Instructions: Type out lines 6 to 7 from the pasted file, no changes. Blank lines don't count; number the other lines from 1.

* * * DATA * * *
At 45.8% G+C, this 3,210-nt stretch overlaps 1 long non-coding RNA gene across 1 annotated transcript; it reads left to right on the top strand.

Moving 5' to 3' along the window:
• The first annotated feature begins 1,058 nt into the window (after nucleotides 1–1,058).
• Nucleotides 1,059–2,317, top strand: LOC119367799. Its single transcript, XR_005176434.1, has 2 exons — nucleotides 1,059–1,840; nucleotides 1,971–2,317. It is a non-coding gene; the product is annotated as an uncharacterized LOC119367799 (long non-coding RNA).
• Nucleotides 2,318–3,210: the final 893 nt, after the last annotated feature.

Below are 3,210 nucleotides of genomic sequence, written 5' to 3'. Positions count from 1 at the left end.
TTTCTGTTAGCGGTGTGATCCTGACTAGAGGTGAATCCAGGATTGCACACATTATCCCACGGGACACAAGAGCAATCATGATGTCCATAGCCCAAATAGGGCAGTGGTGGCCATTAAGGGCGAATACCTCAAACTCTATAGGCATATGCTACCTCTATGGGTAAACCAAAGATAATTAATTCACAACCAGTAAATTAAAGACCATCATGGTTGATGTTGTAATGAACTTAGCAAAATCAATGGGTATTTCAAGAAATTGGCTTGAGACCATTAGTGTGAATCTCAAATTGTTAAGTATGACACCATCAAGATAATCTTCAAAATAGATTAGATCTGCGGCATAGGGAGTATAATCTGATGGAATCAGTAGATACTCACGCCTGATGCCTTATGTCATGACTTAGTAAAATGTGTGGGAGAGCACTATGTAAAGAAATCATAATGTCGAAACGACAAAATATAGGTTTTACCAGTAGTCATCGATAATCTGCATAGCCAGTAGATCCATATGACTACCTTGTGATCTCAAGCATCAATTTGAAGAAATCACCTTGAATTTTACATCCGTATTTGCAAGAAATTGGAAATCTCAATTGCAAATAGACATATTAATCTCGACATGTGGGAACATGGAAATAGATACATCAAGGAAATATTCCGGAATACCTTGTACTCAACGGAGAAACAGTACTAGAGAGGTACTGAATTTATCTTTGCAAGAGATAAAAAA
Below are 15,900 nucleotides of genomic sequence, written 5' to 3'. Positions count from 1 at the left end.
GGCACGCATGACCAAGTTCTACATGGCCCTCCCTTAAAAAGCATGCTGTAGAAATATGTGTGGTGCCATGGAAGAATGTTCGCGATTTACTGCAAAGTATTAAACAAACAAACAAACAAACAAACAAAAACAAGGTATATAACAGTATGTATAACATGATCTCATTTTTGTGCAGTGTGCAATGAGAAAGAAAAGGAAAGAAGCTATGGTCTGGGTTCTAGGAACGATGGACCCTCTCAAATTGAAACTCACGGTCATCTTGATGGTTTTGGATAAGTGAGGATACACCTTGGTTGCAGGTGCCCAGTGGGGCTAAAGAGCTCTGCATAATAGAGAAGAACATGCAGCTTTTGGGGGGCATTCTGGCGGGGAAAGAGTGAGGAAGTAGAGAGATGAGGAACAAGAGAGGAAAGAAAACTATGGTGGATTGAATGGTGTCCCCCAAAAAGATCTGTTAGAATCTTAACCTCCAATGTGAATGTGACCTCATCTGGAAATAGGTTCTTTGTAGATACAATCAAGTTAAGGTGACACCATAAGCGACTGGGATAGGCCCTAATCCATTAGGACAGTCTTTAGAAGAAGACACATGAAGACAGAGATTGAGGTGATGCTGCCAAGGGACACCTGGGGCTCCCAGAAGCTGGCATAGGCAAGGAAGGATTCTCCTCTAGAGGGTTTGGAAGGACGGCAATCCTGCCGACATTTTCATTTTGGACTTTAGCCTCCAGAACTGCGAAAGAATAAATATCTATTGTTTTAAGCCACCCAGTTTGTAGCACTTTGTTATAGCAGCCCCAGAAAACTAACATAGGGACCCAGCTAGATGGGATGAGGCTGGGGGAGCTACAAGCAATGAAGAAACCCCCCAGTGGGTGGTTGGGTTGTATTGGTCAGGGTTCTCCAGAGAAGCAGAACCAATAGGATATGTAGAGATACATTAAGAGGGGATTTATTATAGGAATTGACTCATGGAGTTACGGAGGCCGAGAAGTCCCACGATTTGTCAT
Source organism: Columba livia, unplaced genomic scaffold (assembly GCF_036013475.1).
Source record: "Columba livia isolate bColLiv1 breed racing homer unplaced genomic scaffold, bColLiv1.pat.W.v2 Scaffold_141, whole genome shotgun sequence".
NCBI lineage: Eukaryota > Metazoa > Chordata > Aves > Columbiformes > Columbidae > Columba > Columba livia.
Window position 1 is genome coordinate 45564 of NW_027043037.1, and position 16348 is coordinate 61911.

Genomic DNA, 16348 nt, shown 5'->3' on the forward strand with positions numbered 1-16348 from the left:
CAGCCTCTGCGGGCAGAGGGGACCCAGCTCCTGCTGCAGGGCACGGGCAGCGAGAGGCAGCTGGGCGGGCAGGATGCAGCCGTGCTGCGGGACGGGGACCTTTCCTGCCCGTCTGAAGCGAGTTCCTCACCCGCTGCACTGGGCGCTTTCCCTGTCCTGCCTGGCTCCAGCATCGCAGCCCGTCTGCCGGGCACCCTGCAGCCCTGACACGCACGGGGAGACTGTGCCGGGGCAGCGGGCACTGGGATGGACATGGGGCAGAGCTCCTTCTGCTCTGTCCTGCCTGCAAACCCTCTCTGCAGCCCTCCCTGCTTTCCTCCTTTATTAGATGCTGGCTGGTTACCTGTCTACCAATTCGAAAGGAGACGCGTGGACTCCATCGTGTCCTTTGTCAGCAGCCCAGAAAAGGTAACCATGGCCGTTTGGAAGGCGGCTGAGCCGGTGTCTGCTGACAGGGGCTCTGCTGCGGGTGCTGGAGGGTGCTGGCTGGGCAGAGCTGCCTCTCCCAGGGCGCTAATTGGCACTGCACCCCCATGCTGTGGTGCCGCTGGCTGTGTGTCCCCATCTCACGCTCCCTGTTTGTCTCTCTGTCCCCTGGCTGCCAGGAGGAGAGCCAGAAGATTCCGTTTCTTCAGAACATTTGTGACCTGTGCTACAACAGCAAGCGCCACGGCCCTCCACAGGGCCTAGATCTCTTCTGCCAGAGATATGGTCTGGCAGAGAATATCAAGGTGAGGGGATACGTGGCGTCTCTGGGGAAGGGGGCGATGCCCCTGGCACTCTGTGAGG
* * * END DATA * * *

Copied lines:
Below are 3,210 nucleotides of genomic sequence, written 5' to 3'. Positions count from 1 at the left end.
TTTCTGTTAGCGGTGTGATCCTGACTAGAGGTGAATCCAGGATTGCACACATTATCCCACGGGACACAAGAGCAATCATGATGTCCATAGCCCAAATAGGGCAGTGGTGGCCATTAAGGGCGAATACCTCAAACTCTATAGGCATATGCTACCTCTATGGGTAAACCAAAGATAATTAATTCACAACCAGTAAATTAAAGACCATCATGGTTGATGTTGTAATGAACTTAGCAAAATCAATGGGTATTTCAAGAAATTGGCTTGAGACCATTAGTGTGAATCTCAAATTGTTAAGTATGACACCATCAAGATAATCTTCAAAATAGATTAGATCTGCGGCATAGGGAGTATAATCTGATGGAATCAGTAGATACTCACGCCTGATGCCTTATGTCATGACTTAGTAAAATGTGTGGGAGAGCACTATGTAAAGAAATCATAATGTCGAAACGACAAAATATAGGTTTTACCAGTAGTCATCGATAATCTGCATAGCCAGTAGATCCATATGACTACCTTGTGATCTCAAGCATCAATTTGAAGAAATCACCTTGAATTTTACATCCGTATTTGCAAGAAATTGGAAATCTCAATTGCAAATAGACATATTAATCTCGACATGTGGGAACATGGAAATAGATACATCAAGGAAATATTCCGGAATACCTTGTACTCAACGGAGAAACAGTACTAGAGAGGTACTGAATTTATCTTTGCAAGAGATAAAAAA